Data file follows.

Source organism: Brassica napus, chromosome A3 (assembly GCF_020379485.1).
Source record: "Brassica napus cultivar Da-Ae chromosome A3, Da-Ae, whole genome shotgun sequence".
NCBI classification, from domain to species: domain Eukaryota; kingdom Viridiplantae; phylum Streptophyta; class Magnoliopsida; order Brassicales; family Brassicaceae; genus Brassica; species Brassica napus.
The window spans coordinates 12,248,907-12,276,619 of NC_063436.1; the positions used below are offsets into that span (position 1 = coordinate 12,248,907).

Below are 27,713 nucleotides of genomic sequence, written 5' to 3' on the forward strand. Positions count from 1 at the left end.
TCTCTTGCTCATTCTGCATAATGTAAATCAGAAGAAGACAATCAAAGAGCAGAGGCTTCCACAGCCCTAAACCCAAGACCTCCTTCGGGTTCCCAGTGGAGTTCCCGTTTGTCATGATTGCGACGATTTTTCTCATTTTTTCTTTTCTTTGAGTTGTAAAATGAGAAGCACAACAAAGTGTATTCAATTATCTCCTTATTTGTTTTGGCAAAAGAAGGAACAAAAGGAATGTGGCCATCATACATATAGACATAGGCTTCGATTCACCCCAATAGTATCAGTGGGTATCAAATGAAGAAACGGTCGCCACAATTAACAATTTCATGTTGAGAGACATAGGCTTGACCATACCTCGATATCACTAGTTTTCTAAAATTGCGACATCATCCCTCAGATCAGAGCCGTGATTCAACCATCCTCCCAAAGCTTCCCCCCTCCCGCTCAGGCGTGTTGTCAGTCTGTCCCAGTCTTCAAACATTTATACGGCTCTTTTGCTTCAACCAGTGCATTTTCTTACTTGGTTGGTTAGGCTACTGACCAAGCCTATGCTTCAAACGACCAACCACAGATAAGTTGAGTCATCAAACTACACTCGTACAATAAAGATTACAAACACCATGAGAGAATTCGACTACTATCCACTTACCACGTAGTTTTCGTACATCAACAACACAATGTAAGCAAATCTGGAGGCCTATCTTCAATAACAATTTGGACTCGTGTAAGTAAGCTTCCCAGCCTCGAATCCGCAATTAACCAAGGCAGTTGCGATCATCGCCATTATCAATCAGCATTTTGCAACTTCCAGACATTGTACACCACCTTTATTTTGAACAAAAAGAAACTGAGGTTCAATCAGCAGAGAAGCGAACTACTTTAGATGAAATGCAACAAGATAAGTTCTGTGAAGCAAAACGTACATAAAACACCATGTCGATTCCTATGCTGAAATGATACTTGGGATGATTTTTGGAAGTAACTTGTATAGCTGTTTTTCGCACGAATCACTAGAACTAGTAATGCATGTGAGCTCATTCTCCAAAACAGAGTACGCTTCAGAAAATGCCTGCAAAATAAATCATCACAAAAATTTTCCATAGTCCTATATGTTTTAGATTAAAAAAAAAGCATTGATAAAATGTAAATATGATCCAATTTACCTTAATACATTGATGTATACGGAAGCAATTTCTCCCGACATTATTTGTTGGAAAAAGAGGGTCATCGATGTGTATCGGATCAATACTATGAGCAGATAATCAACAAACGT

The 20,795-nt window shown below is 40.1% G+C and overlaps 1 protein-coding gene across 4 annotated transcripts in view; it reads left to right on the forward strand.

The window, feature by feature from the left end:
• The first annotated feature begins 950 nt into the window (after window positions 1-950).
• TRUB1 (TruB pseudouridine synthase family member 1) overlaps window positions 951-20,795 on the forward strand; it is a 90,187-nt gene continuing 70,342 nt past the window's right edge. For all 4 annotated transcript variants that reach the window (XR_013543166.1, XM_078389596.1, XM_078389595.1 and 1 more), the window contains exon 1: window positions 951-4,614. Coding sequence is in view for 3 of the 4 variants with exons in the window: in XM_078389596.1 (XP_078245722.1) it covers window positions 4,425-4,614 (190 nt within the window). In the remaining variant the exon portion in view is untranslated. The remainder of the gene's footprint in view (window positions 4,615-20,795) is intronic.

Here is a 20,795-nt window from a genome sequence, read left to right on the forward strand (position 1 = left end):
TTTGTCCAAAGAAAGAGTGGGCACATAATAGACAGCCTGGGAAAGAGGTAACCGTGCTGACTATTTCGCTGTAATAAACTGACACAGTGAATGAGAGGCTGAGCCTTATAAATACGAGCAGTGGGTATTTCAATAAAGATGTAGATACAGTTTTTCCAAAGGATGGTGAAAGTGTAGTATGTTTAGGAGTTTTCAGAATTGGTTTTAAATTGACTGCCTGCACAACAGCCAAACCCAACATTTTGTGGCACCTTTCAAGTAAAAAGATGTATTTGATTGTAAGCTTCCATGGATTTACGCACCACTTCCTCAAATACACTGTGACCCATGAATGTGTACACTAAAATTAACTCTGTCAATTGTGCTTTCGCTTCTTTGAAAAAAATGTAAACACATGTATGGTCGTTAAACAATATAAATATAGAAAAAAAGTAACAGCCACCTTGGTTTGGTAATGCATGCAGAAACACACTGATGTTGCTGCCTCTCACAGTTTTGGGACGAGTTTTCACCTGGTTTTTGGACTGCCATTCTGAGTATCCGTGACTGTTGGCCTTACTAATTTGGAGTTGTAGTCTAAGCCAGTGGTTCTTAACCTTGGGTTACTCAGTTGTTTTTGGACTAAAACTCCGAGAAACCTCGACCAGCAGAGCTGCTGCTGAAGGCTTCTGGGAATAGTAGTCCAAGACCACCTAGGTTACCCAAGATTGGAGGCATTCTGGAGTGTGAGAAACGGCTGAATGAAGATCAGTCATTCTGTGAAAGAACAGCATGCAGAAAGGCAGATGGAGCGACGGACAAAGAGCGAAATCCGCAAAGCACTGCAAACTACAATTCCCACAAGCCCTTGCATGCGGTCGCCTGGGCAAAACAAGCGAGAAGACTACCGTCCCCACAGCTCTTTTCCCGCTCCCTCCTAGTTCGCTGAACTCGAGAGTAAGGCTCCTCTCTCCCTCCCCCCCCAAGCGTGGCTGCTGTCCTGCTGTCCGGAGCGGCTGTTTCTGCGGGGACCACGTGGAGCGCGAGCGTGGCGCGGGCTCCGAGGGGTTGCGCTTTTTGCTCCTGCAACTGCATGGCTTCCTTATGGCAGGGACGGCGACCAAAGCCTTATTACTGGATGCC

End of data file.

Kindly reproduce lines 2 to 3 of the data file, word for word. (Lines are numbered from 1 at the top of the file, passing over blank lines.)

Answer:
Source record: "Brassica napus cultivar Da-Ae chromosome A3, Da-Ae, whole genome shotgun sequence".
NCBI classification, from domain to species: domain Eukaryota; kingdom Viridiplantae; phylum Streptophyta; class Magnoliopsida; order Brassicales; family Brassicaceae; genus Brassica; species Brassica napus.